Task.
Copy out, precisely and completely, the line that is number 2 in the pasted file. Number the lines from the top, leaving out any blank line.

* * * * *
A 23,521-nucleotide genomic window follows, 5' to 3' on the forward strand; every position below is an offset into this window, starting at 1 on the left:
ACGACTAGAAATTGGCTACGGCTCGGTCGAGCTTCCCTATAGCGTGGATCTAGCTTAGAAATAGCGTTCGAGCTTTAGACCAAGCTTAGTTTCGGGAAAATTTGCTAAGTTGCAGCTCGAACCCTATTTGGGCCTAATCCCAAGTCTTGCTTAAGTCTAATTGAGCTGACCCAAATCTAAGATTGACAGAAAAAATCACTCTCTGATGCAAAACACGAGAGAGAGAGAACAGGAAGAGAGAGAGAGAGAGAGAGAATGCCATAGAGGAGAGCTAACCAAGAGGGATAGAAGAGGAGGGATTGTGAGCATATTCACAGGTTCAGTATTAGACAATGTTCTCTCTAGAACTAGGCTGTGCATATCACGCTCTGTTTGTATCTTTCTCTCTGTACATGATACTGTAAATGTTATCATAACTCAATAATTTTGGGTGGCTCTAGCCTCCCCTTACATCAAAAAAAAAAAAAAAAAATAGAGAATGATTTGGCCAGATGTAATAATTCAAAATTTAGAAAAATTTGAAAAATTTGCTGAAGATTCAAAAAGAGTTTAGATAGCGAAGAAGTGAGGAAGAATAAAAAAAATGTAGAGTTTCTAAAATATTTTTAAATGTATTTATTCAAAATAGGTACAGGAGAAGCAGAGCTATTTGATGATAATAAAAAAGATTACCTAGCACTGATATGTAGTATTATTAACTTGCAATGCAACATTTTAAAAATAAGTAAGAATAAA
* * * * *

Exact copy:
ACGACTAGAAATTGGCTACGGCTCGGTCGAGCTTCCCTATAGCGTGGATCTAGCTTAGAAATAGCGTTCGAGCTTTAGACCAAGCTTAGTTTCGGGAAAATTTGCTAAGTTGCAGCTCGAACCCTATTTGGGCCTAATCCCAAGTCTTGCTTAAGTCTAATTGAGCTGACCCAAATCTAAGATTGACAGAAAAAATCACTCTCTGATGCAAAACACGAGAGAGAGAGAACAGGAAGAGAGAGAGAGAGAGAGAGAATGCCATAGAGGAGAGCTAACCAAGAGGGATAGAAGAGGAGGGATTGTGAGCATATTCACAGGTTCAGTATTAGACAATGTTCTCTCTAGAACTAGGCTGTGCATATCACGCTCTGTTTGTATCTTTCTCTCTGTACATGATACTGTAAATGTTATCATAACTCAATAATTTTGGGTGGCTCTAGCCTCCCCTTACATCAAAAAAAAAAAAAAAAAATAGAGAATGATTTGGCCAGATGTAATAATTCAAAATTTAGAAAAATTTGAAAAATTTGCTGAAGATTCAAAAAGAGTTTAGATAGCGAAGAAGTGAGGAAGAATAAAAAAAATGTAGAGTTTCTAAAATATTTTTAAATGTATTTATTCAAAATAGGTACAGGAGAAGCAGAGCTATTTGATGATAATAAAAAAGATTACCTAGCACTGATATGTAGTATTATTAACTTGCAATGCAACATTTTAAAAATAAGTAAGAATAAA